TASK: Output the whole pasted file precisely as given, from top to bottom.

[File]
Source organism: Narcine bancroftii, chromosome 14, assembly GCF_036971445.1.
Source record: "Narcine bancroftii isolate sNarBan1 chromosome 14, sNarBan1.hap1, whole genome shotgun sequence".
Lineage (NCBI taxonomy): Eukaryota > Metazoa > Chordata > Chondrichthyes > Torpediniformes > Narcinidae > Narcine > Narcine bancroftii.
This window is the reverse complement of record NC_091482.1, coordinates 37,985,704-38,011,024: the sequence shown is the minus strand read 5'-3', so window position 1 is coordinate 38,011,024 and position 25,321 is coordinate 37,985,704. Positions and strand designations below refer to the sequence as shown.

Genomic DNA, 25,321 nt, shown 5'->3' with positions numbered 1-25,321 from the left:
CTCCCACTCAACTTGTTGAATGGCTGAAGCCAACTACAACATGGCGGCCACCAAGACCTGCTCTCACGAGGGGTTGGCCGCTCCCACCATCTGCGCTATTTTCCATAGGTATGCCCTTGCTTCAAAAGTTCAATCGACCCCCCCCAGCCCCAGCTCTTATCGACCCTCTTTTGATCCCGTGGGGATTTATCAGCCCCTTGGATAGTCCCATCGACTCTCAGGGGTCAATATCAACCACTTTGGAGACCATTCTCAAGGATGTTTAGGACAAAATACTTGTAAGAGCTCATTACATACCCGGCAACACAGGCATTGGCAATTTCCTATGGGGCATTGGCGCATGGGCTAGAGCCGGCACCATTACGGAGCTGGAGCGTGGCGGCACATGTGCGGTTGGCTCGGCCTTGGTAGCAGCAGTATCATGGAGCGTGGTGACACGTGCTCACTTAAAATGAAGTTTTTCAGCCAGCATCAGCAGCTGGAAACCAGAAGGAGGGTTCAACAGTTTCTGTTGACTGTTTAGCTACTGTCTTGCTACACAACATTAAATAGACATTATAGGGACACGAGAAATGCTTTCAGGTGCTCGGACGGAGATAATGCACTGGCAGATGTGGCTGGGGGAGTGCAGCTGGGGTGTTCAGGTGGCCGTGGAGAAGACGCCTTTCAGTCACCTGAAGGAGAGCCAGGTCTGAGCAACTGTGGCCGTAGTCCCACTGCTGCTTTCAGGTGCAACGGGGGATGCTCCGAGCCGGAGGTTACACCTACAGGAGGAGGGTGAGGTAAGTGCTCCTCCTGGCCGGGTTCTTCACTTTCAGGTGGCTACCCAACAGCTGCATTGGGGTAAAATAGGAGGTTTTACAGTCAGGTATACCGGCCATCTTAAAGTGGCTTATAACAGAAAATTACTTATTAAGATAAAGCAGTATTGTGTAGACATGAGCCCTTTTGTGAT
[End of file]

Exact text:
Source organism: Narcine bancroftii, chromosome 14, assembly GCF_036971445.1.
Source record: "Narcine bancroftii isolate sNarBan1 chromosome 14, sNarBan1.hap1, whole genome shotgun sequence".
Lineage (NCBI taxonomy): Eukaryota > Metazoa > Chordata > Chondrichthyes > Torpediniformes > Narcinidae > Narcine > Narcine bancroftii.
This window is the reverse complement of record NC_091482.1, coordinates 37,985,704-38,011,024: the sequence shown is the minus strand read 5'-3', so window position 1 is coordinate 38,011,024 and position 25,321 is coordinate 37,985,704. Positions and strand designations below refer to the sequence as shown.

Genomic DNA, 25,321 nt, shown 5'->3' with positions numbered 1-25,321 from the left:
CTCCCACTCAACTTGTTGAATGGCTGAAGCCAACTACAACATGGCGGCCACCAAGACCTGCTCTCACGAGGGGTTGGCCGCTCCCACCATCTGCGCTATTTTCCATAGGTATGCCCTTGCTTCAAAAGTTCAATCGACCCCCCCCAGCCCCAGCTCTTATCGACCCTCTTTTGATCCCGTGGGGATTTATCAGCCCCTTGGATAGTCCCATCGACTCTCAGGGGTCAATATCAACCACTTTGGAGACCATTCTCAAGGATGTTTAGGACAAAATACTTGTAAGAGCTCATTACATACCCGGCAACACAGGCATTGGCAATTTCCTATGGGGCATTGGCGCATGGGCTAGAGCCGGCACCATTACGGAGCTGGAGCGTGGCGGCACATGTGCGGTTGGCTCGGCCTTGGTAGCAGCAGTATCATGGAGCGTGGTGACACGTGCTCACTTAAAATGAAGTTTTTCAGCCAGCATCAGCAGCTGGAAACCAGAAGGAGGGTTCAACAGTTTCTGTTGACTGTTTAGCTACTGTCTTGCTACACAACATTAAATAGACATTATAGGGACACGAGAAATGCTTTCAGGTGCTCGGACGGAGATAATGCACTGGCAGATGTGGCTGGGGGAGTGCAGCTGGGGTGTTCAGGTGGCCGTGGAGAAGACGCCTTTCAGTCACCTGAAGGAGAGCCAGGTCTGAGCAACTGTGGCCGTAGTCCCACTGCTGCTTTCAGGTGCAACGGGGGATGCTCCGAGCCGGAGGTTACACCTACAGGAGGAGGGTGAGGTAAGTGCTCCTCCTGGCCGGGTTCTTCACTTTCAGGTGGCTACCCAACAGCTGCATTGGGGTAAAATAGGAGGTTTTACAGTCAGGTATACCGGCCATCTTAAAGTGGCTTATAACAGAAAATTACTTATTAAGATAAAGCAGTATTGTGTAGACATGAGCCCTTTTGTGAT